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companies, do their investment banking arm and to individuals to the biggest brokerage network in the country, their big -- i think it's 18,000 brokers they have, their wealth management arm. so tomorrow according to people inside morgan stanley will be the day where they think their business model will shine. and that crown that has been perennially -- is it actually perennially? liz: that's correct. >> i know, because you went to berkeley, didn't you? [laughter] anyway, i went to pace. because you went to beverly hills high school. liz: that's right. >> okay. i went to yorktown high school, they didn't teach that over there. perennially, it's an s.a.t. word, right? okay, i know what that means too. perennially that crown is on goldman sachs' head that it gets maybe half on both of theirs tomorrow, both shared by gorman and blankfein and goldman's grand experiment which is to make in the brokerage advice
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capital of the world. liz: he told that to you a year ago -- >> did i believe him? liz: you were a little skeptical, but then you said watch morgan stanley. charlie, just so you know, he trolls the hallways on the 12th floor, grunting on occasion -- >> cursing. liz: but occasionally, you'll blurt out -- >> i think tomorrow's going to be an interesting day. i can tell you that he's running around, you know, he's not -- he obviously can't say what the earnings are going to be today, but -- because they come out tomorrow, and it's kind of a quiet period, but people who know him say his body language is very, very positive, and this is going to be pretty interesting. and when this thing comes out tomorrow finishing they do beat them, if it looks a lot better, they're going to tout their business model over goldman sachs. and, you know, i know lloyd has grown a beard, and i know gary cohen has been ducking me for years, but let me tell you something, gary cohen's the number two guy over there, you know, i think they have a
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business problem, model problem over there. i, you know, there's just something about goldman, it's not what it was. they can't take the risks they used to take, you know? here's what you have -- liz: we had a guy on who's written a book called what went wrong at goldman sachs -- >> i've seen that. liz: he used to work there. he was important over there. >> i like greg smith, the kid that wrote -- liz: why i left goldman sachs. >> you know, he was very earnest. i think if you're going to write a book about goldman sachs, i think greg was too nice. i would have ripped them a new you know what. i mean, i would have got in there and really talked about -- liz: that's when you get, the big money in the book. >> i'm just saying i think greg played it too nice. and i think mandes probably did too. to understand the culture is to understand how a harvard mba will put a knife in your back when you're looking the other way. i mean, that's goldman sachs, and if you don't cover it like that, you almost have to cover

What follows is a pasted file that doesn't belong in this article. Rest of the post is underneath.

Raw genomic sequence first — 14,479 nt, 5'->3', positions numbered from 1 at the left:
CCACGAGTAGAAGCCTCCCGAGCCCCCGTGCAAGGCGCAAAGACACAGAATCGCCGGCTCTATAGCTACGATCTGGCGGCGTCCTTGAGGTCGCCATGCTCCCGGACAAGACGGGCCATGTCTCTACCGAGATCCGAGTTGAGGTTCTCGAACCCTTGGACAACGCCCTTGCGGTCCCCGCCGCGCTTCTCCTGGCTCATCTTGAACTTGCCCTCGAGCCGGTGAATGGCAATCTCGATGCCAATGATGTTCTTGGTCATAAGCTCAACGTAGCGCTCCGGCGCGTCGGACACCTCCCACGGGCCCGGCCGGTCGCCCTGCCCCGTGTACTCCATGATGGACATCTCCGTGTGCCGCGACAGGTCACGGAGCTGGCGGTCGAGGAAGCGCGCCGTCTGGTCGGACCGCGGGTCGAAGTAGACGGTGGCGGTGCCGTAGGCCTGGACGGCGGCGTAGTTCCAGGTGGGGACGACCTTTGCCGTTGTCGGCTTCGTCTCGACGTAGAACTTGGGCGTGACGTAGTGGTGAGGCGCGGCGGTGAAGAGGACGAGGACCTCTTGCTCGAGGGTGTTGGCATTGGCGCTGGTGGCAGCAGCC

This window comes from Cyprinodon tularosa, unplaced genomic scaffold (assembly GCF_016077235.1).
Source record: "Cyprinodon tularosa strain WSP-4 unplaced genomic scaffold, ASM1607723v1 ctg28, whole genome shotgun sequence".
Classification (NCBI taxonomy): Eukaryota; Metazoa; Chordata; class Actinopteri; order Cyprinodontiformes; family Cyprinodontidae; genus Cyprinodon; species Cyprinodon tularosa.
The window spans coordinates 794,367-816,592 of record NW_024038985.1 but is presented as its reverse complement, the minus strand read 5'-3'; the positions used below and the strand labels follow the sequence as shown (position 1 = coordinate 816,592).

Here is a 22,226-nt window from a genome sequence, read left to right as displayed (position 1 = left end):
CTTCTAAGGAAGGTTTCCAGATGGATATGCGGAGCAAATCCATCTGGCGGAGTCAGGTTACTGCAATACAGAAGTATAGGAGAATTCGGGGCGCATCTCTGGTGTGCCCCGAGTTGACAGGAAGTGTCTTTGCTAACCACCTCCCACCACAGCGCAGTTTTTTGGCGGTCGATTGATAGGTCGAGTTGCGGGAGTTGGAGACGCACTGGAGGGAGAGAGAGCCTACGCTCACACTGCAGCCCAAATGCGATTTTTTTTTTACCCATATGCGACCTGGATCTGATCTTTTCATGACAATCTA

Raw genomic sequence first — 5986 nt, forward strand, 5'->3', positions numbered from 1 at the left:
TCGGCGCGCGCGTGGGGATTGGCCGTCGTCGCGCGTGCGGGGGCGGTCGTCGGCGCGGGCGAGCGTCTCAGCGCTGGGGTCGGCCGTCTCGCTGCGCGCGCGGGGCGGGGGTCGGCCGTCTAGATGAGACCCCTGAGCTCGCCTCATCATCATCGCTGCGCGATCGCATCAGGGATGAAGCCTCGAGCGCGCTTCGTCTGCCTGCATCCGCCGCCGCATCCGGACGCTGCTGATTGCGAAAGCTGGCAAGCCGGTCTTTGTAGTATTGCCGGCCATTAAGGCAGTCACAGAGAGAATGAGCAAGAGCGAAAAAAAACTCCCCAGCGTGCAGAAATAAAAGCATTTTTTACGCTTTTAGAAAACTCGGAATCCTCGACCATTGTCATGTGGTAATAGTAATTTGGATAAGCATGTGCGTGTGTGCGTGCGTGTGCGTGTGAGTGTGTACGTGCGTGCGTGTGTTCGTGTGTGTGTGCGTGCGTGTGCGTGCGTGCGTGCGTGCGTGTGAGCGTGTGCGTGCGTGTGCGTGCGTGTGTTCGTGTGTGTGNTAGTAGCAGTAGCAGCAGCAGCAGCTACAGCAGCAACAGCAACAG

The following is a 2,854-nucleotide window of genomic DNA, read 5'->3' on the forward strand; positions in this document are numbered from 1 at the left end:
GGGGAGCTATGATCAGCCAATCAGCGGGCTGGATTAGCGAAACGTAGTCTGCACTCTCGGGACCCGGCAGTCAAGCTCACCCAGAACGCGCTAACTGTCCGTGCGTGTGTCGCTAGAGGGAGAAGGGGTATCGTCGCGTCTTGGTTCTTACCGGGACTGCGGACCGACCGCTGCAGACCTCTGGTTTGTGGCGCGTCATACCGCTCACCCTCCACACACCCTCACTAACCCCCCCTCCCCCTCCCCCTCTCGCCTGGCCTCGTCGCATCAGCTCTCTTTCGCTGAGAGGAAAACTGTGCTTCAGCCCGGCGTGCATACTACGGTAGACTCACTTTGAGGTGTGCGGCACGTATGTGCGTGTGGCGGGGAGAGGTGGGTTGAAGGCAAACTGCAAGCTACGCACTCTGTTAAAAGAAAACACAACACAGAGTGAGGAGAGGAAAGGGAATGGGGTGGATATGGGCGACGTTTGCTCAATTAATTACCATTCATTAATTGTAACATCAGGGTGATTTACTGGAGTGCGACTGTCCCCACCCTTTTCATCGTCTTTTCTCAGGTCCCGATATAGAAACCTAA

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it like the mafia guys in the nba. they'll still kill you, but they went to harvard. liz: the bear stearns guys were scrappy. >> well, they'd kill you to your face. that's goldman. you've got to understand that. and by the way, that's equally treacherous. i think that's a problem. so tomorrow we're going to see it'll be gorman's time out there, and if it's better, i think it's going to be better than at least the market's saying it is if you look at the stocks today, well, it's going to be business model time. liz: so charlie's going to be back here tomorrow, and we'll talk about this. thank you very much. >> okay. liz: he's going back up to the 12th floor to troll around -- >> why do i troll? why don't i, like, report and analyze? i don't report and analyze? >> huh-uh. liz: no, you troll. thank you. you're not a troll. >> okay. get that straight, please. liz: 29 minutes before the closing bell rings. what government shutdown? earnings season heats up as san